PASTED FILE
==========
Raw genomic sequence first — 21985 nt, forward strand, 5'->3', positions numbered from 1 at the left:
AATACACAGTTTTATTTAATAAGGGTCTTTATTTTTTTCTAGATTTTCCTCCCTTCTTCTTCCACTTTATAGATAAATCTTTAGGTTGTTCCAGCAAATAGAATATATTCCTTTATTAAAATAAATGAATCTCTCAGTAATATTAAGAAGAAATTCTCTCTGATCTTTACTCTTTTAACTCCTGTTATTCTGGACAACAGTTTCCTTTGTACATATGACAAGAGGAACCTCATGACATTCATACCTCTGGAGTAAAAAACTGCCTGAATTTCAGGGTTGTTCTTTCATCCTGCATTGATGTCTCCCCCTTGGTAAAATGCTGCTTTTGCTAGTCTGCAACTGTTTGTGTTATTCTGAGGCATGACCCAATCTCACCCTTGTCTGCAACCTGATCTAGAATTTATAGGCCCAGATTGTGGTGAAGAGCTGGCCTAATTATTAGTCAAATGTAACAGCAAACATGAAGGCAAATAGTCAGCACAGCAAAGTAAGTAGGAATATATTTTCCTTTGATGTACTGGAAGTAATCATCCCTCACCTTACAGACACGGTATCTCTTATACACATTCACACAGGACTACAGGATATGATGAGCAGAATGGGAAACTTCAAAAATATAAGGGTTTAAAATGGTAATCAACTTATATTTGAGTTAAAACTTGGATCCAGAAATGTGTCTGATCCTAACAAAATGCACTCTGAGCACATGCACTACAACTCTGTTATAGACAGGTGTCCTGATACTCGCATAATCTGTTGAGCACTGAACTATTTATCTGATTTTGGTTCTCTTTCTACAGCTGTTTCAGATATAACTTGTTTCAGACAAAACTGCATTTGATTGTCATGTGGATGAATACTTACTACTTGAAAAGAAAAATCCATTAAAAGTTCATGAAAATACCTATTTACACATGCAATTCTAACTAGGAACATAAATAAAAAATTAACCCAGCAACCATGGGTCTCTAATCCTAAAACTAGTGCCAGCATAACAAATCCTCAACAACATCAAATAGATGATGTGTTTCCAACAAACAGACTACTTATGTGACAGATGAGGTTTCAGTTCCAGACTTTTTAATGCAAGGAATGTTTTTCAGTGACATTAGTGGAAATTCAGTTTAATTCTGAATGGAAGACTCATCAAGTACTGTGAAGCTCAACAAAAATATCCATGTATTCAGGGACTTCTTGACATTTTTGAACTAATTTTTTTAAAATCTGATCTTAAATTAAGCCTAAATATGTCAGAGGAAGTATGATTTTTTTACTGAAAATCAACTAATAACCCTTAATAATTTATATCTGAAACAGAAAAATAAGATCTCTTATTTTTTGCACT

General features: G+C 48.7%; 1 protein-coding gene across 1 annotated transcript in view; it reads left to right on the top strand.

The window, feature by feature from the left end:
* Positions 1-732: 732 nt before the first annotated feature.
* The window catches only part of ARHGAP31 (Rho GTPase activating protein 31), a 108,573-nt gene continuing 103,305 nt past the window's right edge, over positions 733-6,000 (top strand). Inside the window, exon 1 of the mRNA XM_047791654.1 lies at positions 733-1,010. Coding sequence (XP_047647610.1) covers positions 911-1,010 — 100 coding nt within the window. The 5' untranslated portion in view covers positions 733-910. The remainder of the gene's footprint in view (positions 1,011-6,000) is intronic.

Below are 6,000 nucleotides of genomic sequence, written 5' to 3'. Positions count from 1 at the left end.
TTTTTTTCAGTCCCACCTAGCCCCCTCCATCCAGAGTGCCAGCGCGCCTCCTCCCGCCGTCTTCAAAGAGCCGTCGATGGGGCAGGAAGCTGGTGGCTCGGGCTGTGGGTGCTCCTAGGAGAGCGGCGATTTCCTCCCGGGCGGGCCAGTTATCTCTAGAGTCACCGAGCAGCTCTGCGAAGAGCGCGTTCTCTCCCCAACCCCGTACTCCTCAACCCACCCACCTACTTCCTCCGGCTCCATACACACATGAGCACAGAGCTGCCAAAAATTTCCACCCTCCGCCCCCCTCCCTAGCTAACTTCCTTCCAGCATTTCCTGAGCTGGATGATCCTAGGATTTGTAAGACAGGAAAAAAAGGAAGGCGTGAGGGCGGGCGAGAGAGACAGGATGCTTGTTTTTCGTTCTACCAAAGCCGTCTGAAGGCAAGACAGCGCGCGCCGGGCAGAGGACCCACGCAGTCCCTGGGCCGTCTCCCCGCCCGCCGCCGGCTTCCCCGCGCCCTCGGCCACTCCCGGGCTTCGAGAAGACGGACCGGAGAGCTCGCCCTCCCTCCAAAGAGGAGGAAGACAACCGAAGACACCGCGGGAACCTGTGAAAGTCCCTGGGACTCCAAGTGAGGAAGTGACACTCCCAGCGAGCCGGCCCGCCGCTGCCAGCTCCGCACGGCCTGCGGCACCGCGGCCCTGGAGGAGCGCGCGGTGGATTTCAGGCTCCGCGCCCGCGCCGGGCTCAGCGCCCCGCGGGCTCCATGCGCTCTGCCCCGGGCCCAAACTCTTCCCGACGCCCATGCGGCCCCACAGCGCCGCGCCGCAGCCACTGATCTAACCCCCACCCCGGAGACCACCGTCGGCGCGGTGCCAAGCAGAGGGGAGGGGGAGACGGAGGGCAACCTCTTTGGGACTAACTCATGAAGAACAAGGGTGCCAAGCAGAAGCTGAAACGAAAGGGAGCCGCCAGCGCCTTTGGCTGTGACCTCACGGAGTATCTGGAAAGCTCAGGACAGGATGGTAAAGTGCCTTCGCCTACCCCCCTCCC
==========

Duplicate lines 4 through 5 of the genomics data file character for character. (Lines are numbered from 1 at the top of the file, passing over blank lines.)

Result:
The window, feature by feature from the left end:
* Positions 1-732: 732 nt before the first annotated feature.